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Washington County residents turn out to watch as famous jetliner rolls through

June 07, 2011|By CALEB CALHOUN |
  • The fuselage of a plane that safely crash-landed in the Hudson River in 2009 was carried by truck through Washington County Tuesday on Interstate 70. The Airbus A320 jetliner is being transported to the Carolinas Aviation Museum in Charlotte, N.C.
By Caleb Calhoun/Mobile Journalist

WILLIAMSPORT — Dave Dehaven of Hagerstown said he just wanted to watch a bit of history on Tuesday.

"This is something that we probably won't ever see again in our lifetime," he said.

Dehaven parked in the emergency lane at the Greencastle Pike (Md. 63) exit of Interstate 70 to watch as the fuselage of US Airways Flight 1549 was driven down westsbound I-70 on the back of a truck.

Luckily for Dehaven, the truck actually stopped at Greencastle Pike and he was able to get a longer look.

The plane, which made national news after it crashed safely into the Hudson River in 2009, was driven through Washington County on Tuesday afternoon via I-70 and Interstate 68 on its way to the Carolinas Aviation Museum in Charlotte, N.C.

The truck carrying the plane took up two lanes of the highway as traffic moved slowly behind it.

"I have been following it since it left (New Jersey) and I really wanted to come and see it," Dehaven said. "I just wish more people would have come out and see history in the making."

The people driving the plane have been stopping periodically since it left from Harrisburg, N.J., on Saturday.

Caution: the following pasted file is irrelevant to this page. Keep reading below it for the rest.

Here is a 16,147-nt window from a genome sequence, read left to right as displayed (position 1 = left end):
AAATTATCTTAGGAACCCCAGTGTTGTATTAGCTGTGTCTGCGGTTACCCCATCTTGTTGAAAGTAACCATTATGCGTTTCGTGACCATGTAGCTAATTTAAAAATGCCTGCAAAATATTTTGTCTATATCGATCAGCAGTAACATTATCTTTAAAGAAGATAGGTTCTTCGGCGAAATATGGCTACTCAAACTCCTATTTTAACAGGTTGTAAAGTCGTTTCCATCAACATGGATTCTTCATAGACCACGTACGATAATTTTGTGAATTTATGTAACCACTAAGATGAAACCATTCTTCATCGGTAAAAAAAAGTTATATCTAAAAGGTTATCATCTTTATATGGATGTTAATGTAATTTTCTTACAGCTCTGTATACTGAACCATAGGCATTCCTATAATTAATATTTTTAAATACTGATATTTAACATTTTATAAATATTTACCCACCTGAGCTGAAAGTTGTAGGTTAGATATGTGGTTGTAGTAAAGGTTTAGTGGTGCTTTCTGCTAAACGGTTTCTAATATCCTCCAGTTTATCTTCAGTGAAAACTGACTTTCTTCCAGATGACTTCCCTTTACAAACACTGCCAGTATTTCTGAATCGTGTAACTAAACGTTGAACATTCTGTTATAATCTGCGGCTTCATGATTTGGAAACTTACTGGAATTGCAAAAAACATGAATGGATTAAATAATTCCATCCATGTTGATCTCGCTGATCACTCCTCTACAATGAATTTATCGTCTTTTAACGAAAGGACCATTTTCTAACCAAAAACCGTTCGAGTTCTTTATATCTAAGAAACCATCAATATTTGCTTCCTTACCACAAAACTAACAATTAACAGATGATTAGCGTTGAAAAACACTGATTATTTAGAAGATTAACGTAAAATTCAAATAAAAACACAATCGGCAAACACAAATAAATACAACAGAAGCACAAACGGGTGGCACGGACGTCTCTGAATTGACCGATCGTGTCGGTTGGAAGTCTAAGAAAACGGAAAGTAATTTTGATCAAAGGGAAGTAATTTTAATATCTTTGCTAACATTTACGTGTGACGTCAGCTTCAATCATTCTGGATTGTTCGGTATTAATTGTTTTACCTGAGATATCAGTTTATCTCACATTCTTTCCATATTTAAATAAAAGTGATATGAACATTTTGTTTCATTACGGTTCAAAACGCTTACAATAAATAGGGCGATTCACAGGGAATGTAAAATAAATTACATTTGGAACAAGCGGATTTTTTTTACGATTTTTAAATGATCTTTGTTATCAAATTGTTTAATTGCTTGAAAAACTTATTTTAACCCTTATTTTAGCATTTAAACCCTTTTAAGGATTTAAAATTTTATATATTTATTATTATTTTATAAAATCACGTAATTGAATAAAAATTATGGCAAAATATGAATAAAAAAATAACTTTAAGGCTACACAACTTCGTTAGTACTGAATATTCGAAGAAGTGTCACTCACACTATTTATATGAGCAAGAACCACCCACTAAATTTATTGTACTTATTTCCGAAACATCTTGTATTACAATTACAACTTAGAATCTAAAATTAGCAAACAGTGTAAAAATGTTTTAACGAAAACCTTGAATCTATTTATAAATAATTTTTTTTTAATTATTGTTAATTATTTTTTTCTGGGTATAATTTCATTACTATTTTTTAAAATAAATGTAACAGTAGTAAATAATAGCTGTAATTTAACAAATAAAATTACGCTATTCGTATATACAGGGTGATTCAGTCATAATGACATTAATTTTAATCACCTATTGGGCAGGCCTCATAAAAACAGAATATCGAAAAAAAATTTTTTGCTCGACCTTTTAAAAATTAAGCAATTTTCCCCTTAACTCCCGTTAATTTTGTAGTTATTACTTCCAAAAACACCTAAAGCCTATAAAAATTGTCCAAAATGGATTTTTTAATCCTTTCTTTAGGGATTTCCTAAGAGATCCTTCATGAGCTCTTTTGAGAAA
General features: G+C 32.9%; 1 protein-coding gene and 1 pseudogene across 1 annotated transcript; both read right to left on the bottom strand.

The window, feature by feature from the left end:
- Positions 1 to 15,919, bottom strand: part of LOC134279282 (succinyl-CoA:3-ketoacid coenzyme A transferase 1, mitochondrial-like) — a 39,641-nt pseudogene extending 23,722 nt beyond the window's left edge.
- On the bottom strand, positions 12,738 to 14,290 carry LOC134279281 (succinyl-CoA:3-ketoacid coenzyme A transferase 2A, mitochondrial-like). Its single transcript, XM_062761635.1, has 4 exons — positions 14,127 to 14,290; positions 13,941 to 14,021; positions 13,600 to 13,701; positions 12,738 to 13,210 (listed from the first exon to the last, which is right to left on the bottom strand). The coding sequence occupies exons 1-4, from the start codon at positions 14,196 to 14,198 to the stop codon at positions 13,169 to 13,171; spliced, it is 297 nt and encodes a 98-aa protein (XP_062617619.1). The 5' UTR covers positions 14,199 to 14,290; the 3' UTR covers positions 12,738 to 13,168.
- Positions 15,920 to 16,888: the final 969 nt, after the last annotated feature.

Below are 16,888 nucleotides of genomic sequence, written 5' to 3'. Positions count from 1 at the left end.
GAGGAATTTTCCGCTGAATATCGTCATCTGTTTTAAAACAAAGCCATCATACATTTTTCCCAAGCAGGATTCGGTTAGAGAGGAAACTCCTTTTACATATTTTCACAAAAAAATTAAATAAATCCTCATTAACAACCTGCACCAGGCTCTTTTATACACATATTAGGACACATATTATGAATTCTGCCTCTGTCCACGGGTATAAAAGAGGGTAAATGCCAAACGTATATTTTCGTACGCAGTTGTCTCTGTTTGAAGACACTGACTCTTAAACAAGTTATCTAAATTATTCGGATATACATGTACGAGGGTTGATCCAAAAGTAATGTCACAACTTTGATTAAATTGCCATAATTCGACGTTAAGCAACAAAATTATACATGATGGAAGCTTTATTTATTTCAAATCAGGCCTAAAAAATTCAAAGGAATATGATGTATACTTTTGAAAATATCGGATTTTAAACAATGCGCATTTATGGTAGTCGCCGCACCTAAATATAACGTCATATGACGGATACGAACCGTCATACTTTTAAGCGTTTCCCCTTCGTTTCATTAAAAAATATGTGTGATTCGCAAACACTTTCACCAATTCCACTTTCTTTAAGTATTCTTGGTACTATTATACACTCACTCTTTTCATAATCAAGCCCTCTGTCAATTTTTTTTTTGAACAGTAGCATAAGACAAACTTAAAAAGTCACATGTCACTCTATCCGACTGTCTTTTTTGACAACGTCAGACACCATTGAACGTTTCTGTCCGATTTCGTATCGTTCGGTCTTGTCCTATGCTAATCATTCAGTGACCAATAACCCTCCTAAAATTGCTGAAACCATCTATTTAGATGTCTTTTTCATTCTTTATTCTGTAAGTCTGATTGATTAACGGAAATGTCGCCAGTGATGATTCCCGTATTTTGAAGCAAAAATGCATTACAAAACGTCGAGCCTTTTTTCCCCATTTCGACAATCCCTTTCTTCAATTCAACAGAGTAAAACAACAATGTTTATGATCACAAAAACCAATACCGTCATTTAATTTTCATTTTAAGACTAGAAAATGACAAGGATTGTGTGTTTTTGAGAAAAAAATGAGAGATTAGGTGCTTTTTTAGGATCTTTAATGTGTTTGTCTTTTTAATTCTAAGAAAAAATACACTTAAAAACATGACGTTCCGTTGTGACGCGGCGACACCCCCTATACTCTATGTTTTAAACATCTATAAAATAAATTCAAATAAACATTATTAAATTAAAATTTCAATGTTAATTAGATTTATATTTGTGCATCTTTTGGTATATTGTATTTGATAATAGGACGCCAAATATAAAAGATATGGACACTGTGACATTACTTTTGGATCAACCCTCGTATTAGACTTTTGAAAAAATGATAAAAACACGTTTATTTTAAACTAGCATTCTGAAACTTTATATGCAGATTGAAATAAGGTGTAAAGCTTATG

Shawn Dorsch, president of the Carolinas Aviation Museum, says that the convoy planned to stop at the first scales in West Virginia off I-68 Tuesday night.

Dorsch they hope to reach Bluefield, W.Va., Wednesday, and arrive at the museum Friday morning.

People gathered on overpasses and even parked in the emergency lane on I-70 to watch the plane go by.

Dorsch, who thought of the idea to drive the plane down the interstate and put it on display, said he was amazed at the number of people that showed up to see it.

"This is an internationally recognized aviation icon," he said. "I think the whole story of (the plane) really represents the heights of human technological achievement and heroism."


The pilot, Chesley "Sully" Sullenberger, became a national celebrity after he made an emergency landing in the Hudson River with more than 150 people aboard.

Dorsch added that the story was great because so many people could relate to it.

"Most people in our society have flown on, or know somebody who has flown on a commercial airplane," he said. "It's a very common type of transportation method."

People can track where the plane is on a GPS at

According to Dorsch, the GPS briefly went down on Monday, and more than 540 people called in wondering what happened.

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